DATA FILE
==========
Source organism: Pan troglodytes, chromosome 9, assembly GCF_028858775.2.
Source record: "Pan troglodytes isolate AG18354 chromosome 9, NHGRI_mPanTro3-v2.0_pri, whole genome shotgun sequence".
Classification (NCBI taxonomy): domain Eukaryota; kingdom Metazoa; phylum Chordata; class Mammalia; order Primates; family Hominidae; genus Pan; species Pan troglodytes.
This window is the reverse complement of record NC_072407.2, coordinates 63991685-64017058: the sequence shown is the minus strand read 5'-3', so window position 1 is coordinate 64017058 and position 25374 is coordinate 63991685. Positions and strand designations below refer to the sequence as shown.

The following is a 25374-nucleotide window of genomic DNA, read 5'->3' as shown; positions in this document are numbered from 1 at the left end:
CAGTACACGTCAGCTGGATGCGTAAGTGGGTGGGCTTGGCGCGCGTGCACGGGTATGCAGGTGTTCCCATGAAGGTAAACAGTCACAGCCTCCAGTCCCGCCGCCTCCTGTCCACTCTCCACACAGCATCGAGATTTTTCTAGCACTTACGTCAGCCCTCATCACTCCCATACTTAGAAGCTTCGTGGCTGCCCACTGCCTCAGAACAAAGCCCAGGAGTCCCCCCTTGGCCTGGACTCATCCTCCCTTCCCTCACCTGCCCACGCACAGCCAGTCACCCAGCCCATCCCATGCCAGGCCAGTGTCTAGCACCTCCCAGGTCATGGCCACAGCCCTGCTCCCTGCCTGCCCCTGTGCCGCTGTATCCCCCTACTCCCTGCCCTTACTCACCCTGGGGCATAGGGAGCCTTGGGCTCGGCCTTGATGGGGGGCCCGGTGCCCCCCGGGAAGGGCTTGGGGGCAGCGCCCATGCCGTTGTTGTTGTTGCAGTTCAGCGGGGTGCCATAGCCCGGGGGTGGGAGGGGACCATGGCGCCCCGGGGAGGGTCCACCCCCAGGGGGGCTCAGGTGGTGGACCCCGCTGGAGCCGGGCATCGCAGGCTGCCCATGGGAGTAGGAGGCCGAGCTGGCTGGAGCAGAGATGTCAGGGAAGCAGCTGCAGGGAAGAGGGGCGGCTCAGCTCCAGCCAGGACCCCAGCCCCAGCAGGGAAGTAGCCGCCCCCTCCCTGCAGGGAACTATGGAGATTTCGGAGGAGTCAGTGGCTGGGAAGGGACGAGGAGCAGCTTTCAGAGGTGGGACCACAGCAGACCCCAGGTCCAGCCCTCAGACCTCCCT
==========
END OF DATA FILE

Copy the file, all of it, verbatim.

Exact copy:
Source organism: Pan troglodytes, chromosome 9, assembly GCF_028858775.2.
Source record: "Pan troglodytes isolate AG18354 chromosome 9, NHGRI_mPanTro3-v2.0_pri, whole genome shotgun sequence".
Classification (NCBI taxonomy): domain Eukaryota; kingdom Metazoa; phylum Chordata; class Mammalia; order Primates; family Hominidae; genus Pan; species Pan troglodytes.
This window is the reverse complement of record NC_072407.2, coordinates 63991685-64017058: the sequence shown is the minus strand read 5'-3', so window position 1 is coordinate 64017058 and position 25374 is coordinate 63991685. Positions and strand designations below refer to the sequence as shown.

The following is a 25374-nucleotide window of genomic DNA, read 5'->3' as shown; positions in this document are numbered from 1 at the left end:
CAGTACACGTCAGCTGGATGCGTAAGTGGGTGGGCTTGGCGCGCGTGCACGGGTATGCAGGTGTTCCCATGAAGGTAAACAGTCACAGCCTCCAGTCCCGCCGCCTCCTGTCCACTCTCCACACAGCATCGAGATTTTTCTAGCACTTACGTCAGCCCTCATCACTCCCATACTTAGAAGCTTCGTGGCTGCCCACTGCCTCAGAACAAAGCCCAGGAGTCCCCCCTTGGCCTGGACTCATCCTCCCTTCCCTCACCTGCCCACGCACAGCCAGTCACCCAGCCCATCCCATGCCAGGCCAGTGTCTAGCACCTCCCAGGTCATGGCCACAGCCCTGCTCCCTGCCTGCCCCTGTGCCGCTGTATCCCCCTACTCCCTGCCCTTACTCACCCTGGGGCATAGGGAGCCTTGGGCTCGGCCTTGATGGGGGGCCCGGTGCCCCCCGGGAAGGGCTTGGGGGCAGCGCCCATGCCGTTGTTGTTGTTGCAGTTCAGCGGGGTGCCATAGCCCGGGGGTGGGAGGGGACCATGGCGCCCCGGGGAGGGTCCACCCCCAGGGGGGCTCAGGTGGTGGACCCCGCTGGAGCCGGGCATCGCAGGCTGCCCATGGGAGTAGGAGGCCGAGCTGGCTGGAGCAGAGATGTCAGGGAAGCAGCTGCAGGGAAGAGGGGCGGCTCAGCTCCAGCCAGGACCCCAGCCCCAGCAGGGAAGTAGCCGCCCCCTCCCTGCAGGGAACTATGGAGATTTCGGAGGAGTCAGTGGCTGGGAAGGGACGAGGAGCAGCTTTCAGAGGTGGGACCACAGCAGACCCCAGGTCCAGCCCTCAGACCTCCCT